>>> January 29, 2013 4:27 PM Subject: Re: [VTBIRD] bbc article on
>>> cats/birds-wildlife
>>>
>>>
>>> Reading down to very near the end of this alarming-sounding article,
>>> it
>>>
>>> turns out that what they're calling "wildlife" is rodents-- "mice,
>>> shrews, voles, squirrels and rabbits."  No doubt cats kill other
>>> small mammals from time to time, but not enough to have made their
>>> list.
>>>
>>> Maybe they treasure their mice and voles in the U.K. and consider
>>> them wildlife, but I sure don't, I consider them a destructive pain
>>> in the ***.  The only bird species they mention is robins.  All these
>>> species are very far from being decimated. They're thriving.
>>>
>>> When the article says, "the large magnitude of wildlife mortality
>>> caused by cat predation," it sounds scary as heck, but we need to
>>> keep in perspective what they're actually talking about.  I for one
>>> have no problem with a "large magnitude of wildlife mortality" when
>>> it comes to
>>>
>>> rodents.
>>>
>>> We humans and our developments are by far the greatest perpetrator
>>> of wildlife mortality on the planet, and not just mice and voles.
>>>
>>> Jane (Shoreham)
>>>
>>>
>>>
>>>
>>>
>>>
>>>
>>> On 1/29/2013 3:50 PM, Lynette Reep wrote:
>>>
>>>> Wow, doing more than wanton habitat destruction ("development") to
>>>> decimate wildlife in the US?  That is amazing.
>>>>
>>>> Lynette Reep
>>>>
>>>> Quoting v_t_frost <[log in to unmask]<mailto:v_**[log in to unmask]<[log in to unmask]>
>>>> >>:
>>>>
>>>>> Accessibility links Skip to content Skip to local navigation
>>>>> Accessibility Help
>>>>>
>>>>>
>>>>> bbc.co.uk navigation News Sport Weather Travel Future Autos TV
>>>>> Radio More… Search term:
>>>>>
>>>>>
>>>>>
>>>>>
>>>>>
>>>>> SCIENCE &amp; ENVIRONMENT
>>>>>
>>>>> Home US &amp; Canada Latin America UK Africa Asia Europe
>>>>>
>>>>> Mid-East Business Health Sci/Environment Tech Entertainment
>>>>> Video
>>>>>
>>>>>
>>>>>
>>>>>
>>>>> 29 January 2013 Last updated at 11:25 ETShare this page Email
>>>>> Print 3.7K Share Facebook Twitter
>>>>>
>>>>>
>>>>>
>>>>> Cats killing billions of animals in the US By Rebecca
>>>>> MorelleScience reporter, BBC World ServiceFeline friend or feline
>>>>> fiend? Continue reading the main storyRelated Stories Cat
>>>>> parasite 'is killing otters' Cats tagged in bird killing study
>>>>> Time for cats to have curfews?Listen
>>>>>
>>>>> Cats are one of the top threats to US wildlife, killing billions
>>>>> of
>>>>> animals each year, a study suggests. The authors estimate they
>>>>> are responsible for the deaths of between
>>>>> 1.4 and 3.7 billion birds and 6.9-20.7 billion mammals annually.
>>>>> Writing in Nature Communications, the scientists said stray and
>>>>> feral cats were the worst offenders. However, they added that pet
>>>>> cats also played a role and that owners should do more to reduce
>>>>> their impact. The authors concluded that more animals are dying
>>>>> at the claws of cats in the United States than in road accidents,
>>>>> collisions with buildings or poisonings. The domestic cat's
>>>>> killer instinct of has been well documented on many islands
>>>>> around the world. Felines accompanying their human companions
>>>>> have gone on to decimate local wildlife, and they have been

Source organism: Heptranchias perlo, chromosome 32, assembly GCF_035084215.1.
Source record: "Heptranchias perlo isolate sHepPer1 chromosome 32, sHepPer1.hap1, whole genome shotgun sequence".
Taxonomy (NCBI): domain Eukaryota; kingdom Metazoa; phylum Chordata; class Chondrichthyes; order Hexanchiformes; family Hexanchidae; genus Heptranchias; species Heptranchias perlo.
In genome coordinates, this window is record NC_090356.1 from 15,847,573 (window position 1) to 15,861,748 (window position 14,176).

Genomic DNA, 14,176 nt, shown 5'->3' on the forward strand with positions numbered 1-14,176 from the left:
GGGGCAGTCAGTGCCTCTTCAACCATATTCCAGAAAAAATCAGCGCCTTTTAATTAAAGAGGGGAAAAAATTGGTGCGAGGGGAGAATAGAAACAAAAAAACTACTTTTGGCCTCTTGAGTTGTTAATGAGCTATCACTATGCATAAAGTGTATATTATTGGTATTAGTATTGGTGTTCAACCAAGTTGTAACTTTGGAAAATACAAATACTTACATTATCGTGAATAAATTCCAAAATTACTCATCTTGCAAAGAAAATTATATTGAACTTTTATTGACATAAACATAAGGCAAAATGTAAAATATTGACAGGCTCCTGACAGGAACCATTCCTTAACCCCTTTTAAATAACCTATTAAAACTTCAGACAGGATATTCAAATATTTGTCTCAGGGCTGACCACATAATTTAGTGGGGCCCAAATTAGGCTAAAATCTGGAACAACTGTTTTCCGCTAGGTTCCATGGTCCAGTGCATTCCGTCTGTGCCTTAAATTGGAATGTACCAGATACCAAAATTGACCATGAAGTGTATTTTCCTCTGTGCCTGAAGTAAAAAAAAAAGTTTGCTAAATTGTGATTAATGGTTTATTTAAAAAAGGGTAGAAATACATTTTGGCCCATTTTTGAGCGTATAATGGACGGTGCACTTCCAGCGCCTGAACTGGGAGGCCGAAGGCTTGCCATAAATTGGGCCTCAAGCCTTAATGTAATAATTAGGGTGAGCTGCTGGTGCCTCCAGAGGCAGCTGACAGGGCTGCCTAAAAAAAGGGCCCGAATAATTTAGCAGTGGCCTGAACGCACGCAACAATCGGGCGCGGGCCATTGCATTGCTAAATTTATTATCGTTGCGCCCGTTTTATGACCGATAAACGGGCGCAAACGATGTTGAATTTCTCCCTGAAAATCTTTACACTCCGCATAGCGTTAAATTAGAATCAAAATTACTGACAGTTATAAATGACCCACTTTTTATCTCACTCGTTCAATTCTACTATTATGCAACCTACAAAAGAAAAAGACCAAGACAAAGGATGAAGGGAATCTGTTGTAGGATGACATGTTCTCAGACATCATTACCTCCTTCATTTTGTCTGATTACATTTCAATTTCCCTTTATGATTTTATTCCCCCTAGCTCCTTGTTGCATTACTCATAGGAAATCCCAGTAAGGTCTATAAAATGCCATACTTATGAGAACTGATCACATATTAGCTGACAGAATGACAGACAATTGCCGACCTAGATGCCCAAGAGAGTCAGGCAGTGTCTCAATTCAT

>>>>> blamed for the global extinction of 33 species. But their impact
>>>>> on mainland areas has been harder to chart. To find out more,
>>>>> researchers from the Smithsonian Conservation Biology Institute
>>>>> (SCBI) and the US Fish and Wildlife Service carried
>>>>> out a review of studies that had previously looked at the
>>>>> predatory prowess of cats. Continue reading the main story“Start
>>>>> Quote Our study suggests that they are the top threat to US
>>>>> wildlife” Dr Pete MarraSCBI Their analysis revealed that the cat
>>>>> killings were much higher than
>>>>> previous studies had suggested: they found that they had killed
>>>>> more than four times as many birds as has been previously
>>>>> estimated. Birds native to the US, such as the American Robin,
>>>>> were most at risk, and mice, shrews, voles, squirrels and rabbits
>>>>> were the mammals
>>>>> most likely to be killed. Dr Pete Marra from the SCBI said: "Our
>>>>> study suggests that they are
>>>>> the top threat to US wildlife." The team said that "un-owned"
>>>>> cats, which they classified as strays, feral cats and farm cats,
>>>>> were killing about three times as many animals as pet cats, but
>>>>> that their owners could do more to limit the
>>>>> impact. Dr Marra said: "We hope that the large amount of wildlife
>>>>> mortality
>>>>> indicated by our research convinces some cat owners to keep their
>>>>> cats indoors and that it alerts policymakers, wildlife managers
>>>>> and scientists to the large magnitude of wildlife mortality
>>>>> caused by cat
>>>>> predation." A spokeswoman for the UK's animal welfare charity the
>>>>> RSPCA said that a properly fitted collar and bell could reduce a
>>>>> cat's success when hunting by at least a third.
>>>>>
>>>>>
>>>>>
>>>>>
>>>>>
>>>>>
>>>>>
>>>>>
>>>>>
>>>>>
>>>>> Posted by Veer Frost, Passumpsic
>>>>>
>>>>
>>>> ----- No virus found in this message. Checked by AVG -
>>>> www.avg.com<http://www.avg.**com/ <http://www.avg.com/>> Version:
>>>> 2013.0.2890 / Virus
>>>> Database: 2639/6063 - Release Date: 01/28/13
>>>>
>>>
>>> ----- No virus found in this message. Checked by AVG - www.avg.com
>>> Version: 2013.0.2890 / Virus Database: 2639/6063 - Release Date:
>>> 01/28/13
>>>
>>>